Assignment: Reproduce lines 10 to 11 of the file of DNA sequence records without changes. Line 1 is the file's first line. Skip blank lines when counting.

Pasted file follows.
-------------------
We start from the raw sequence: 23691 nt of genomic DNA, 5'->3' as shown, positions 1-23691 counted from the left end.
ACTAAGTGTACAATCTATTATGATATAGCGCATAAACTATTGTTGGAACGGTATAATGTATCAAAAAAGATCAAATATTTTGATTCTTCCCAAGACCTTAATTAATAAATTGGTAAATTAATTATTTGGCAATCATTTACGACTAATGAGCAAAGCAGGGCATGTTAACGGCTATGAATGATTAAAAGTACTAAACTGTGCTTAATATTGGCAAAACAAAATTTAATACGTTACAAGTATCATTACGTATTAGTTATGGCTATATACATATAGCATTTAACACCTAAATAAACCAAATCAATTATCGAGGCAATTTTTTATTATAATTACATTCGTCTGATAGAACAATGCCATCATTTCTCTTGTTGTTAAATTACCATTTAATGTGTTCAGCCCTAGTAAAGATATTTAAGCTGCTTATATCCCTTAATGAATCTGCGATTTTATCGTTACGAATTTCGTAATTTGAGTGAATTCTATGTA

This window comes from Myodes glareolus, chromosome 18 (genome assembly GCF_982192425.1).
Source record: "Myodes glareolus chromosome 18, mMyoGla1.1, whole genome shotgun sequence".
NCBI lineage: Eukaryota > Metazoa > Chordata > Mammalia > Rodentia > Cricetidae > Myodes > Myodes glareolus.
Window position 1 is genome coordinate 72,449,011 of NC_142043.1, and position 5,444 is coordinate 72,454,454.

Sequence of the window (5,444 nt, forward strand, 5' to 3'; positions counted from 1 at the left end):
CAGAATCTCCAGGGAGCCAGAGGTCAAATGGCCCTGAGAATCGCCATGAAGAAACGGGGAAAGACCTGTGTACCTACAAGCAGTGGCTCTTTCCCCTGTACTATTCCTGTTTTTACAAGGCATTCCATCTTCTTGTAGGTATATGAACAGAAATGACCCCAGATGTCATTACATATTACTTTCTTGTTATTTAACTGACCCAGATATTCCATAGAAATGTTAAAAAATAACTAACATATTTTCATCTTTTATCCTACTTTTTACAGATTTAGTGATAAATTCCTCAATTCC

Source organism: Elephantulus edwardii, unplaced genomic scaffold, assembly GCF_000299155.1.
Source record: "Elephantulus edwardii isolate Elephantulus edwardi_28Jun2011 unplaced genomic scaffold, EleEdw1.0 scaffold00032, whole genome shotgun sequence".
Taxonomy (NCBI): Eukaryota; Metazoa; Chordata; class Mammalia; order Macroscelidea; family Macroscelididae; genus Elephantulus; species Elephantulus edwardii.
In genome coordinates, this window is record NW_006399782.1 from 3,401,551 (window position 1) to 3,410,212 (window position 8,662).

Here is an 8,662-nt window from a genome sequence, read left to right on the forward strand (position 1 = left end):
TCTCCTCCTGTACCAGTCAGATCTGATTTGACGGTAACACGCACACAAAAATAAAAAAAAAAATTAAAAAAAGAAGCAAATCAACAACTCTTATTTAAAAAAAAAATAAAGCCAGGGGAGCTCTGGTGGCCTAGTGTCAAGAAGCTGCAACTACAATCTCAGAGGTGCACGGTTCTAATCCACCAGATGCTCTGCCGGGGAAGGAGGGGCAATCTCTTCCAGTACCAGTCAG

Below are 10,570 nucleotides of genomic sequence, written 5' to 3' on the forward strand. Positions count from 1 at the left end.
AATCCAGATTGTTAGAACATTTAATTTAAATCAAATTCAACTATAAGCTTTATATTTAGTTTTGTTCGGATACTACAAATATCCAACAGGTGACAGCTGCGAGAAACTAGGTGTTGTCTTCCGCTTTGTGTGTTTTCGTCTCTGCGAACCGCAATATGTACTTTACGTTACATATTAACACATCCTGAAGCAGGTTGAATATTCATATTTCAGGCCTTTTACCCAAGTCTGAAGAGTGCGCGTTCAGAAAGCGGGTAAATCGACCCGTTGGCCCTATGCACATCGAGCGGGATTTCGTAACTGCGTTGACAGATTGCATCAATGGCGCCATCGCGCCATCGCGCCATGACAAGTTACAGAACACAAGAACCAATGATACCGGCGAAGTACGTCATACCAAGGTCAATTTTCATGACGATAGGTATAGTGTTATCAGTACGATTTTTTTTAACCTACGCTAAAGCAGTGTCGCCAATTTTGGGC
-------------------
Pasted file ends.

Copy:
Source record: "Elephantulus edwardii isolate Elephantulus edwardi_28Jun2011 unplaced genomic scaffold, EleEdw1.0 scaffold00032, whole genome shotgun sequence".
Taxonomy (NCBI): Eukaryota; Metazoa; Chordata; class Mammalia; order Macroscelidea; family Macroscelididae; genus Elephantulus; species Elephantulus edwardii.